Tuesday, July 7, 2009

“Should I stay or should I go?” A tale of two Governors and EXCLUSIVE INTERVIEW with South Carolina Democratic Party Chair Carol Fowler

This classic line from the 1980’s band the Clash has renewed meaning in Republican political circles these days. Prior to the July 3rd, South Carolina Governor Mark Sanford was the only one that had to answer that question. Defiant that he wasn’t going to go despite calls from his own State Party Chair to step down. The day before the 4th of July, Alaska Governor Sarah Palin shocked the Republican political establishment with the decision that she should go, and announced she was resigning by the end of the month.

Before the story broke about Sarah Palin announcing her decisions to not run for re-election and pending resignation, I spoke with South Carolina Democratic Party Chair, Carol Fowler, about the situation with Governor Sanford. In response to my question if Governor Sanford had lost the ability to effectively perform his duties as Governor, Carol Fowler said, “He never had that ability. Completely ineffective.” Carol Fowler also admitted that the Governor and South Carolina Republicans could care less about the Democratic opinion regarding Sanford. One thing is clear, there seems to be consensus among South Carolinians in one regard. This has been an embarrassment to the state.

According to an article in Columbia’s The State, Dianne Skripek from Hilton Head, who is organizing a group of South Carolinians urging the Governor to resign, feels that “If he left office, at least we’d get some self-respect back,” said Skripek. “If we continue to allow him to stay, it’s a horrible reflection on us. We have to demand better and expect better.” In my conversation with State Democratic Chair Fowler, she felt that Governor Sanford “is embarrassing himself and needs to resign” but she didn’t think that he would.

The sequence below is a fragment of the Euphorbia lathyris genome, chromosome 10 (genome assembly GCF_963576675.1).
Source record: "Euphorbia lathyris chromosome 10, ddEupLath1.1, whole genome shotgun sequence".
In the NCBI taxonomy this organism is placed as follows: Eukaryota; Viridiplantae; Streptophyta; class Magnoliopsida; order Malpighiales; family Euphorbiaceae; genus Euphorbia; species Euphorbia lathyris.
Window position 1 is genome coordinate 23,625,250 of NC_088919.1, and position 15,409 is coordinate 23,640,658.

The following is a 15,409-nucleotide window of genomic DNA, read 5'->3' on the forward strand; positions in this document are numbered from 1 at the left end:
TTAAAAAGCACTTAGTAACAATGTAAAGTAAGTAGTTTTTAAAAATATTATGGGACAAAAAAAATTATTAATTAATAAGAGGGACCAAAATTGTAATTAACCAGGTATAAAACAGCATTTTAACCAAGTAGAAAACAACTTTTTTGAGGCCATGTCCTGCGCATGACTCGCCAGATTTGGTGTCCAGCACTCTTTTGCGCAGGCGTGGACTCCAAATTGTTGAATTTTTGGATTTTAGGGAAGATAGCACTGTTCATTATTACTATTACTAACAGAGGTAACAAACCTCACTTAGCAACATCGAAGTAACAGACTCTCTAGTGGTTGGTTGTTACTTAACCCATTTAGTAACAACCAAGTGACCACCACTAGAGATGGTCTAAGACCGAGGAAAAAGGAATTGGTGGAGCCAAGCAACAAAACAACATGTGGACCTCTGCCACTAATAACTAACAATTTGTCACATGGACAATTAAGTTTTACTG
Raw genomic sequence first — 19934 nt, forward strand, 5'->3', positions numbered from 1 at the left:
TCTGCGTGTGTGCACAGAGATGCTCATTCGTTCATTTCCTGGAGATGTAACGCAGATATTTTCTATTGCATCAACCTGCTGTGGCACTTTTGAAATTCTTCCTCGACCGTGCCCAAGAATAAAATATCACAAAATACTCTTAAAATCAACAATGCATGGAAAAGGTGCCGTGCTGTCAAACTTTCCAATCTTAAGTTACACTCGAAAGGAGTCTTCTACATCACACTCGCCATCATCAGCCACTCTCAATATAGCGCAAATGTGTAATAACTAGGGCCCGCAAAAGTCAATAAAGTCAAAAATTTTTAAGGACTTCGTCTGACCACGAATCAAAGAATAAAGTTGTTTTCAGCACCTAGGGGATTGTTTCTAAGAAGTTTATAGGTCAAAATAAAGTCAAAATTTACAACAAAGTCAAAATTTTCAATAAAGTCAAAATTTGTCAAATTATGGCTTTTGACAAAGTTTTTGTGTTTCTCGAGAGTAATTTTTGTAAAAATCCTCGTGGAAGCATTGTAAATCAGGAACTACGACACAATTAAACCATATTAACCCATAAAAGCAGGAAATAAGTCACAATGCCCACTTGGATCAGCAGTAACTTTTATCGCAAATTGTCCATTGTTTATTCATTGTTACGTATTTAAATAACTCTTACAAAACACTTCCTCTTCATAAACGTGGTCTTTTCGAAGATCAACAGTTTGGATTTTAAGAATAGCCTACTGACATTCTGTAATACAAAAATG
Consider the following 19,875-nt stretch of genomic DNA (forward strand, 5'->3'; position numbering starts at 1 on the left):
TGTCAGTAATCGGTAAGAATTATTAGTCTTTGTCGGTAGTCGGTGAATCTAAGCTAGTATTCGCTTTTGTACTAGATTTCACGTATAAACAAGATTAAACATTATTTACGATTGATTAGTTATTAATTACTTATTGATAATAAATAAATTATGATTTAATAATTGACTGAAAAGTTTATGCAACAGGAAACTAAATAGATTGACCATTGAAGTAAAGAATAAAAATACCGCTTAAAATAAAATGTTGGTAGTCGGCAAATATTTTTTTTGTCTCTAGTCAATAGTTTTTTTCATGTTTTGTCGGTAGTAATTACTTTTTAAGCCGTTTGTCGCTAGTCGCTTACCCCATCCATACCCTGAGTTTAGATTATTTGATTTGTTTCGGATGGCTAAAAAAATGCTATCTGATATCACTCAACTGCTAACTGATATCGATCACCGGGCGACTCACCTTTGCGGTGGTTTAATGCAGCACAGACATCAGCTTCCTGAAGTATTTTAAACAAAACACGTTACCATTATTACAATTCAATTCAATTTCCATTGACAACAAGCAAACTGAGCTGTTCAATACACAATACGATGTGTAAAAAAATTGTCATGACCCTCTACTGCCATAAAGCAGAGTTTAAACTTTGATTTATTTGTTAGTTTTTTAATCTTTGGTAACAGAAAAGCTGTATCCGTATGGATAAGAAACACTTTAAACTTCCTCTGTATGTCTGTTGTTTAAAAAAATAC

Carol Fowler’s instincts seem to have been proven correct. According to Columbia’s The State and CNN.com, the South Carolina Republican Party’s Central Committee deliberated for almost four hours and decided to censure Governor Sanford for his conduct, a move that has never happened with any sitting GOP Governor in South Carolina. Last week, South Carolina State GOP Chair, Karen Floyd, as well as the majority of the state’s GOP leadership and Federal Delegation were calling on Sanford to step down. This decision by the South Carolina GOP seems to put this issue to rest, for now.

Soon to be former Alaska Governor, Sarah Palin, has taken the opposite approach to taking on her critics. On July 3rd, in a rambling and sometimes incoherent press conference, Palin announced she was not running for re-election and was resigning as Alaska’s Governor by the end of July. Depending on who you talk to, from her own office and Lieutenant Governor Parnell which are defending the move, to most Republican commentators and analysts, this is unexpected and has the potential to be the worst move that Sarah Palin has made yet. According to the Anchorage Daily News, Palin states “Especially when all these lawmakers are lining up for office. Their desire would be to clobber the administration left and right so that they can position themselves for office. I'm not going to put Alaskans through that," as the latest reason for why she came to this decision.

This is yet another blow to hopes of a Republican rebirth, or resurgence, at the national level. Both Mark Sanford and Sarah Palin were, and in some ways may still be, regarded as potential Presidential Candidates for 2012. The political battle cry from the party that pushed “traditional family values,” self reliance, and fiscal responsibility, now rings hollow and there is no indication that they are able to run on these issues in the near future. The question that now needs to be answered by the GOP, have they purged all the adulterers and quitters from their ranks?

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